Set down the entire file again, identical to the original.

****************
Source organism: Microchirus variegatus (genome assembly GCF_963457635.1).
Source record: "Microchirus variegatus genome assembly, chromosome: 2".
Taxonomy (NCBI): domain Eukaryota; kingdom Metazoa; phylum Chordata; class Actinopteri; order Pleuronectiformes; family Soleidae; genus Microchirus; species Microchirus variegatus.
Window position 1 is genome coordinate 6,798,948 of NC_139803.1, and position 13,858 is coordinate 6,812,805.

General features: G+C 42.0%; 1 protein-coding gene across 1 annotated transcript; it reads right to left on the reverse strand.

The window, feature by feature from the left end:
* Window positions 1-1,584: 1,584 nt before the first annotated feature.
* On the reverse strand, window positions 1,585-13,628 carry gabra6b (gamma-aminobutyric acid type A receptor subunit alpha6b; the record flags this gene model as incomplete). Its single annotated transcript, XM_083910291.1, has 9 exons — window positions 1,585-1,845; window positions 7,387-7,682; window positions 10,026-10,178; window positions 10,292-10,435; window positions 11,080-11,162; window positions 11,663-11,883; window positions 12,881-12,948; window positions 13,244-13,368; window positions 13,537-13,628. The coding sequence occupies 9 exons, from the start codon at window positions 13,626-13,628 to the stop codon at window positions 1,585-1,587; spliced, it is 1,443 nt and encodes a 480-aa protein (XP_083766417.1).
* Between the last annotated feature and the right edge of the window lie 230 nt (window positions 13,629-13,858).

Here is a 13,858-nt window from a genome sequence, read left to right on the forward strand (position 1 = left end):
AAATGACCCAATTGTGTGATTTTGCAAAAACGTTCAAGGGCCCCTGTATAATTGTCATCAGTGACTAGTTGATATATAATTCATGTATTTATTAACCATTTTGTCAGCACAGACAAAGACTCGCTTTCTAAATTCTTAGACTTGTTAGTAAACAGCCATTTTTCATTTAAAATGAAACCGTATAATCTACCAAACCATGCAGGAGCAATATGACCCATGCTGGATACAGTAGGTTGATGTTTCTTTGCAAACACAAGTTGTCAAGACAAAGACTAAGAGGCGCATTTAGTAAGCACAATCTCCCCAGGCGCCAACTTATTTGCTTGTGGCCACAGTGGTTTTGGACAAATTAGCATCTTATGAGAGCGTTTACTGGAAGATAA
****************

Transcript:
Source organism: Microchirus variegatus (genome assembly GCF_963457635.1).
Source record: "Microchirus variegatus genome assembly, chromosome: 2".
Taxonomy (NCBI): domain Eukaryota; kingdom Metazoa; phylum Chordata; class Actinopteri; order Pleuronectiformes; family Soleidae; genus Microchirus; species Microchirus variegatus.
Window position 1 is genome coordinate 6,798,948 of NC_139803.1, and position 13,858 is coordinate 6,812,805.

General features: G+C 42.0%; 1 protein-coding gene across 1 annotated transcript; it reads right to left on the reverse strand.

The window, feature by feature from the left end:
* Window positions 1-1,584: 1,584 nt before the first annotated feature.
* On the reverse strand, window positions 1,585-13,628 carry gabra6b (gamma-aminobutyric acid type A receptor subunit alpha6b; the record flags this gene model as incomplete). Its single annotated transcript, XM_083910291.1, has 9 exons — window positions 1,585-1,845; window positions 7,387-7,682; window positions 10,026-10,178; window positions 10,292-10,435; window positions 11,080-11,162; window positions 11,663-11,883; window positions 12,881-12,948; window positions 13,244-13,368; window positions 13,537-13,628. The coding sequence occupies 9 exons, from the start codon at window positions 13,626-13,628 to the stop codon at window positions 1,585-1,587; spliced, it is 1,443 nt and encodes a 480-aa protein (XP_083766417.1).
* Between the last annotated feature and the right edge of the window lie 230 nt (window positions 13,629-13,858).

Here is a 13,858-nt window from a genome sequence, read left to right on the forward strand (position 1 = left end):
AAATGACCCAATTGTGTGATTTTGCAAAAACGTTCAAGGGCCCCTGTATAATTGTCATCAGTGACTAGTTGATATATAATTCATGTATTTATTAACCATTTTGTCAGCACAGACAAAGACTCGCTTTCTAAATTCTTAGACTTGTTAGTAAACAGCCATTTTTCATTTAAAATGAAACCGTATAATCTACCAAACCATGCAGGAGCAATATGACCCATGCTGGATACAGTAGGTTGATGTTTCTTTGCAAACACAAGTTGTCAAGACAAAGACTAAGAGGCGCATTTAGTAAGCACAATCTCCCCAGGCGCCAACTTATTTGCTTGTGGCCACAGTGGTTTTGGACAAATTAGCATCTTATGAGAGCGTTTACTGGAAGATAA